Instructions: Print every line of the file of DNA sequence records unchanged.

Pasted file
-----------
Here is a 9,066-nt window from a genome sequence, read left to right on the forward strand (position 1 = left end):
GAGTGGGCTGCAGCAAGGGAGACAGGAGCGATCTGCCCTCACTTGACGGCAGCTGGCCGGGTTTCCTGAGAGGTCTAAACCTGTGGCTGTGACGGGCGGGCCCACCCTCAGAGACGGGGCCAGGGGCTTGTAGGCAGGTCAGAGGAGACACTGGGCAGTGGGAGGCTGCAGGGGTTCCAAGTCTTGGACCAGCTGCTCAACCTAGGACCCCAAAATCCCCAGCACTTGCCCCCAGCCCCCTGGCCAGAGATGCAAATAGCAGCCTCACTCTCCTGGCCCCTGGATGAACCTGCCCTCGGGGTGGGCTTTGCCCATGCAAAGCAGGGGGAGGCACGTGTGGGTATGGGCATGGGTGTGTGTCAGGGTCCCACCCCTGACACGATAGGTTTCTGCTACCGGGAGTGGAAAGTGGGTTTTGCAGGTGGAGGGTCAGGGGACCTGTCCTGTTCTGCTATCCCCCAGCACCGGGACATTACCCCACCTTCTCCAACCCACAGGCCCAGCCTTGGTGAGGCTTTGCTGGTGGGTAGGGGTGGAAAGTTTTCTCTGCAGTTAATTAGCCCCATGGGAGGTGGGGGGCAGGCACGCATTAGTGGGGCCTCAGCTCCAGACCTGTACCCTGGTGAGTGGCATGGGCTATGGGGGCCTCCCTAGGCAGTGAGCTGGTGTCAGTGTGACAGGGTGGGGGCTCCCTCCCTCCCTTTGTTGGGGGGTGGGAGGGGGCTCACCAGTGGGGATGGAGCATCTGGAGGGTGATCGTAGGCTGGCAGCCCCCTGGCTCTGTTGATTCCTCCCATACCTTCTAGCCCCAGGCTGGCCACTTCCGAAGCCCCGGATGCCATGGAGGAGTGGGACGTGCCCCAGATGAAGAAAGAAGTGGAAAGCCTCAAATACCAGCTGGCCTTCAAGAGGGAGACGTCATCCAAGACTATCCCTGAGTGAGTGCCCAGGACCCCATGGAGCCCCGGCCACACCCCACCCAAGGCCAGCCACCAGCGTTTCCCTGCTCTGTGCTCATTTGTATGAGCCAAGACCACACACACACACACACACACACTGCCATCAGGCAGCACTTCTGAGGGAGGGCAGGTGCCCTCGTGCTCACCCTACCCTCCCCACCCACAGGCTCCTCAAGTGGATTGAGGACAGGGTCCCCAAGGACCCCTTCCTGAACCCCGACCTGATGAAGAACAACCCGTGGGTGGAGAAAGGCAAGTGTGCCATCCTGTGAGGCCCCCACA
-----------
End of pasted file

Here is a 9,066-nt window from a genome sequence, read left to right on the forward strand (position 1 = left end):
GAGTGGGCTGCAGCAAGGGAGACAGGAGCGATCTGCCCTCACTTGACGGCAGCTGGCCGGGTTTCCTGAGAGGTCTAAACCTGTGGCTGTGACGGGCGGGCCCACCCTCAGAGACGGGGCCAGGGGCTTGTAGGCAGGTCAGAGGAGACACTGGGCAGTGGGAGGCTGCAGGGGTTCCAAGTCTTGGACCAGCTGCTCAACCTAGGACCCCAAAATCCCCAGCACTTGCCCCCAGCCCCCTGGCCAGAGATGCAAATAGCAGCCTCACTCTCCTGGCCCCTGGATGAACCTGCCCTCGGGGTGGGCTTTGCCCATGCAAAGCAGGGGGAGGCACGTGTGGGTATGGGCATGGGTGTGTGTCAGGGTCCCACCCCTGACACGATAGGTTTCTGCTACCGGGAGTGGAAAGTGGGTTTTGCAGGTGGAGGGTCAGGGGACCTGTCCTGTTCTGCTATCCCCCAGCACCGGGACATTACCCCACCTTCTCCAACCCACAGGCCCAGCCTTGGTGAGGCTTTGCTGGTGGGTAGGGGTGGAAAGTTTTCTCTGCAGTTAATTAGCCCCATGGGAGGTGGGGGGCAGGCACGCATTAGTGGGGCCTCAGCTCCAGACCTGTACCCTGGTGAGTGGCATGGGCTATGGGGGCCTCCCTAGGCAGTGAGCTGGTGTCAGTGTGACAGGGTGGGGGCTCCCTCCCTCCCTTTGTTGGGGGGTGGGAGGGGGCTCACCAGTGGGGATGGAGCATCTGGAGGGTGATCGTAGGCTGGCAGCCCCCTGGCTCTGTTGATTCCTCCCATACCTTCTAGCCCCAGGCTGGCCACTTCCGAAGCCCCGGATGCCATGGAGGAGTGGGACGTGCCCCAGATGAAGAAAGAAGTGGAAAGCCTCAAATACCAGCTGGCCTTCAAGAGGGAGACGTCATCCAAGACTATCCCTGAGTGAGTGCCCAGGACCCCATGGAGCCCCGGCCACACCCCACCCAAGGCCAGCCACCAGCGTTTCCCTGCTCTGTGCTCATTTGTATGAGCCAAGACCACACACACACACACACACACACTGCCATCAGGCAGCACTTCTGAGGGAGGGCAGGTGCCCTCGTGCTCACCCTACCCTCCCCACCCACAGGCTCCTCAAGTGGATTGAGGACAGGGTCCCCAAGGACCCCTTCCTGAACCCCGACCTGATGAAGAACAACCCGTGGGTGGAGAAAGGCAAGTGTGCCATCCTGTGAGGCCCCCACA